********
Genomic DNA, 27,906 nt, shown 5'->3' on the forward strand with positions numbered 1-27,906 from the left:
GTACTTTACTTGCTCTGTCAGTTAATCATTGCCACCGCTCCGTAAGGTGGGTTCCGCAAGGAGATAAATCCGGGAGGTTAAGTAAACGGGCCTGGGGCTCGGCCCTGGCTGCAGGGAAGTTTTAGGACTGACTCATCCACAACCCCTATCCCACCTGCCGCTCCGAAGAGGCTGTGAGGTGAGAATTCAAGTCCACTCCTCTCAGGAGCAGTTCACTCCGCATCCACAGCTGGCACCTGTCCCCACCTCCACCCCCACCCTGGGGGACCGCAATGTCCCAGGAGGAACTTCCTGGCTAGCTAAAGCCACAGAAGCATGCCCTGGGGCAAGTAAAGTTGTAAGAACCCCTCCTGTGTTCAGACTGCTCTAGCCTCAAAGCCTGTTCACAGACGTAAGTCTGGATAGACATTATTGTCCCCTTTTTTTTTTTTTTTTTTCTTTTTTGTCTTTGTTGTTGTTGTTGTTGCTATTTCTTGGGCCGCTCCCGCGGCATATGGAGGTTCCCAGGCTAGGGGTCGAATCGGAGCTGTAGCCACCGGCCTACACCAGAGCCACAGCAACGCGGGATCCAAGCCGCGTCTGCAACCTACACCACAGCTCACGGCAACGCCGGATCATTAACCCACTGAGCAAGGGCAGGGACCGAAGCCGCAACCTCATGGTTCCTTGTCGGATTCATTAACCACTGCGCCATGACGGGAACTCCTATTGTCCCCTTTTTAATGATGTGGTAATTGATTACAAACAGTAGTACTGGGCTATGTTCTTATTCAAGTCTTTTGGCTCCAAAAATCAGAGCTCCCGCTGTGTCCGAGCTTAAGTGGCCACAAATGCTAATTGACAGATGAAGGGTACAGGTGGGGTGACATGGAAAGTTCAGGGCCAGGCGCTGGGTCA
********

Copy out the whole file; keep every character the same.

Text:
Genomic DNA, 27,906 nt, shown 5'->3' on the forward strand with positions numbered 1-27,906 from the left:
GTACTTTACTTGCTCTGTCAGTTAATCATTGCCACCGCTCCGTAAGGTGGGTTCCGCAAGGAGATAAATCCGGGAGGTTAAGTAAACGGGCCTGGGGCTCGGCCCTGGCTGCAGGGAAGTTTTAGGACTGACTCATCCACAACCCCTATCCCACCTGCCGCTCCGAAGAGGCTGTGAGGTGAGAATTCAAGTCCACTCCTCTCAGGAGCAGTTCACTCCGCATCCACAGCTGGCACCTGTCCCCACCTCCACCCCCACCCTGGGGGACCGCAATGTCCCAGGAGGAACTTCCTGGCTAGCTAAAGCCACAGAAGCATGCCCTGGGGCAAGTAAAGTTGTAAGAACCCCTCCTGTGTTCAGACTGCTCTAGCCTCAAAGCCTGTTCACAGACGTAAGTCTGGATAGACATTATTGTCCCCTTTTTTTTTTTTTTTTTTCTTTTTTGTCTTTGTTGTTGTTGTTGTTGCTATTTCTTGGGCCGCTCCCGCGGCATATGGAGGTTCCCAGGCTAGGGGTCGAATCGGAGCTGTAGCCACCGGCCTACACCAGAGCCACAGCAACGCGGGATCCAAGCCGCGTCTGCAACCTACACCACAGCTCACGGCAACGCCGGATCATTAACCCACTGAGCAAGGGCAGGGACCGAAGCCGCAACCTCATGGTTCCTTGTCGGATTCATTAACCACTGCGCCATGACGGGAACTCCTATTGTCCCCTTTTTAATGATGTGGTAATTGATTACAAACAGTAGTACTGGGCTATGTTCTTATTCAAGTCTTTTGGCTCCAAAAATCAGAGCTCCCGCTGTGTCCGAGCTTAAGTGGCCACAAATGCTAATTGACAGATGAAGGGTACAGGTGGGGTGACATGGAAAGTTCAGGGCCAGGCGCTGGGTCA